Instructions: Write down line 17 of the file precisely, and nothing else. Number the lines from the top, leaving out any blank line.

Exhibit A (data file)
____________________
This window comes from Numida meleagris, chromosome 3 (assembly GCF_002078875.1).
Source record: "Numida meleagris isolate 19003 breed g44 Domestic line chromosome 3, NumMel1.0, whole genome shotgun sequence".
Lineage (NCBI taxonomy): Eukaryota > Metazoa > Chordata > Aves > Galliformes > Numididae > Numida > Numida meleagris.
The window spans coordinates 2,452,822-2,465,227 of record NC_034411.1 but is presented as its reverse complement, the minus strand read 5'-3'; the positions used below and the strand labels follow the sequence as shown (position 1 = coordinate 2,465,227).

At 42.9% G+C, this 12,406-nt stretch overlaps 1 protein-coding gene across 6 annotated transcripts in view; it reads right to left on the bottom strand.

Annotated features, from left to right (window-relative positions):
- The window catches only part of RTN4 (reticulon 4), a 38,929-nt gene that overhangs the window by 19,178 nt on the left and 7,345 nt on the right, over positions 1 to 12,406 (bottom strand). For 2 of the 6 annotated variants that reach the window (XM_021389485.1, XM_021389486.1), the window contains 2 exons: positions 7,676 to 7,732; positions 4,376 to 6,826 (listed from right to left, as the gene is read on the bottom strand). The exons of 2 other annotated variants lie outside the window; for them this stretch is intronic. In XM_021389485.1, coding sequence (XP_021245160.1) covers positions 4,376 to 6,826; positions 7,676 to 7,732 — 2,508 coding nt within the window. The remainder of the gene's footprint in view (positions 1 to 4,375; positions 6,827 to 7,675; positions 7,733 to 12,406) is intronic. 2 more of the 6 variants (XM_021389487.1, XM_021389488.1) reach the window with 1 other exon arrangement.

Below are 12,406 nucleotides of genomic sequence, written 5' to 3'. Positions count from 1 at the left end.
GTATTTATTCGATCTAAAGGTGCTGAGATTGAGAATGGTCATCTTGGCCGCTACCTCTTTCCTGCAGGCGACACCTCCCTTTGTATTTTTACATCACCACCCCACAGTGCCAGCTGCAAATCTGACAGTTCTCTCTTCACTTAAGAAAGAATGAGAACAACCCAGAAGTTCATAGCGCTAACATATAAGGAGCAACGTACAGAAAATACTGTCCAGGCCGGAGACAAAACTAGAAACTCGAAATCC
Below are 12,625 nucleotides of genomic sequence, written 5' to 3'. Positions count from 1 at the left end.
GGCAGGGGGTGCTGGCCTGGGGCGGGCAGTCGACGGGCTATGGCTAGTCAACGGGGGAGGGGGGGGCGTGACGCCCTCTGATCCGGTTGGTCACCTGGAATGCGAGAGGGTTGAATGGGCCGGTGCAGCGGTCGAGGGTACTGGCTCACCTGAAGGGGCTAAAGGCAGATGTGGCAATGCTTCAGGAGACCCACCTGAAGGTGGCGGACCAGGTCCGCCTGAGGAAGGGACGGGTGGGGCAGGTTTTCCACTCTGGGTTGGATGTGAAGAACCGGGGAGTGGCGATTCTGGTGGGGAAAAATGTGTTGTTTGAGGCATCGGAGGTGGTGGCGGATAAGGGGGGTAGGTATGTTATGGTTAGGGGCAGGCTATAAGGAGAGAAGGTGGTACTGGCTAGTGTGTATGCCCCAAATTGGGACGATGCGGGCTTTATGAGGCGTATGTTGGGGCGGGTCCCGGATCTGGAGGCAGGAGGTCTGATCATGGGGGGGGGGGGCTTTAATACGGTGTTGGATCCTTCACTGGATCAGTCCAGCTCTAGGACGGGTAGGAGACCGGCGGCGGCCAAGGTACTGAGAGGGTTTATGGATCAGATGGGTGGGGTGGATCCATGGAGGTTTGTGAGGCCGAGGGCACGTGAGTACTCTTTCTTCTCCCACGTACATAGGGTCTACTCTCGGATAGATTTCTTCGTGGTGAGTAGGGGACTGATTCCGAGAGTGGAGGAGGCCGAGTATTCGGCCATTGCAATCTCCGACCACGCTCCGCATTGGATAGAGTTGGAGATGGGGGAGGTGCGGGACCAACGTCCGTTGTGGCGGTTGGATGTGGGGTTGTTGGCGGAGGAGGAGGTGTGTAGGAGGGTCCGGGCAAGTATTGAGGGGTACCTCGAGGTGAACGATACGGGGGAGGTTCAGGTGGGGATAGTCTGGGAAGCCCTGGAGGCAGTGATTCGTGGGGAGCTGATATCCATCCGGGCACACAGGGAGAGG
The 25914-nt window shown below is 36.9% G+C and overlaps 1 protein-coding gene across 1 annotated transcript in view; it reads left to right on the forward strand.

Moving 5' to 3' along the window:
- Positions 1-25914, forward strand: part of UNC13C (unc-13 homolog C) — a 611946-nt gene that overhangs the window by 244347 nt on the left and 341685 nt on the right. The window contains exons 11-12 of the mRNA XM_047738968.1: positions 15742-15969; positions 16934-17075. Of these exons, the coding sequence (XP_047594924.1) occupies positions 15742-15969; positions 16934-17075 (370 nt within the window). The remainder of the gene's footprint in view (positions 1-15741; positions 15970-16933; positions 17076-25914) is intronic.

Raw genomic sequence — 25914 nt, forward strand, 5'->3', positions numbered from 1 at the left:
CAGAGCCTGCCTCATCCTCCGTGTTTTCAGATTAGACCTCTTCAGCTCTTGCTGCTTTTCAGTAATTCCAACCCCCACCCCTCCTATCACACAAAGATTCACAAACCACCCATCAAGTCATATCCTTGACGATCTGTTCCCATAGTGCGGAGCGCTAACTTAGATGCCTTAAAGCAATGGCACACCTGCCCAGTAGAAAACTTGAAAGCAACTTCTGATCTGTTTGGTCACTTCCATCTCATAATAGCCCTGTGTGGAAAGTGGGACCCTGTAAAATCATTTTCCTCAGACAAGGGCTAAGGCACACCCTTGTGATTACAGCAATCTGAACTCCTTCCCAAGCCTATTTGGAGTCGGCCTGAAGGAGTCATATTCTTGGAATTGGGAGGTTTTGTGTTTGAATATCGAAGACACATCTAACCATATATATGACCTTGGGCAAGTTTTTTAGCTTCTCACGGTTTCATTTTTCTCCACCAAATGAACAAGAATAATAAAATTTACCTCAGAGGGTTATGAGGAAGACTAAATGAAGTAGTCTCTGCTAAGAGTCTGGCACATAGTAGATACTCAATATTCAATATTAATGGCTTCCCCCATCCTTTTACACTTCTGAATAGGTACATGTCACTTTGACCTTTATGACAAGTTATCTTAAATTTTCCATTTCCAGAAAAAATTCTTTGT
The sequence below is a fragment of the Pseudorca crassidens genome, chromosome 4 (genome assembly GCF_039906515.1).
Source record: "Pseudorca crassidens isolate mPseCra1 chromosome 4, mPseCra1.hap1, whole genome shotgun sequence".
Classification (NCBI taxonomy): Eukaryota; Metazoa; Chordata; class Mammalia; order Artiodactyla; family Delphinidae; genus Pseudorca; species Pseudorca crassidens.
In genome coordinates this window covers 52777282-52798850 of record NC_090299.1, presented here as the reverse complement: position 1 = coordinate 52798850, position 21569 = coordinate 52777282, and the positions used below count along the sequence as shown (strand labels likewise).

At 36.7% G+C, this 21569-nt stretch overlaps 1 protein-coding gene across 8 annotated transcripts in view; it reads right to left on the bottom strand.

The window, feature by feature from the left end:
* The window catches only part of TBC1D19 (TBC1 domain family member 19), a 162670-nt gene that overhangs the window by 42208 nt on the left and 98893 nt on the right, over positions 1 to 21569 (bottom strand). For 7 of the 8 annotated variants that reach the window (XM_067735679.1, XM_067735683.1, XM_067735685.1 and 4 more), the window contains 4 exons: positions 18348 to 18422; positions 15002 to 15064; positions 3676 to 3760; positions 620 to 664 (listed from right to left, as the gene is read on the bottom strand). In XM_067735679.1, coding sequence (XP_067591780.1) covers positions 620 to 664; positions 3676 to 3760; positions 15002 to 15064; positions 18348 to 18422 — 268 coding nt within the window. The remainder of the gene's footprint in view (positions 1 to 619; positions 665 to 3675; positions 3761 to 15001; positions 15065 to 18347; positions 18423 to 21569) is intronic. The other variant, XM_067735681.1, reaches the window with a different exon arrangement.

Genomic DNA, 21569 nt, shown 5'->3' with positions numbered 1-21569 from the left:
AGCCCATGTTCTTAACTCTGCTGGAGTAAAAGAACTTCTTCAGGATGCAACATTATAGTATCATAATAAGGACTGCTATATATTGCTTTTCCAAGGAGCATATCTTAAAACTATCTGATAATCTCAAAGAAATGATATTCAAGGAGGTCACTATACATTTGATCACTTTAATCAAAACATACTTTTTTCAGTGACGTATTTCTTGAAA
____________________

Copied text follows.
The sequence below is a fragment of the Pseudorca crassidens genome, chromosome 4 (genome assembly GCF_039906515.1).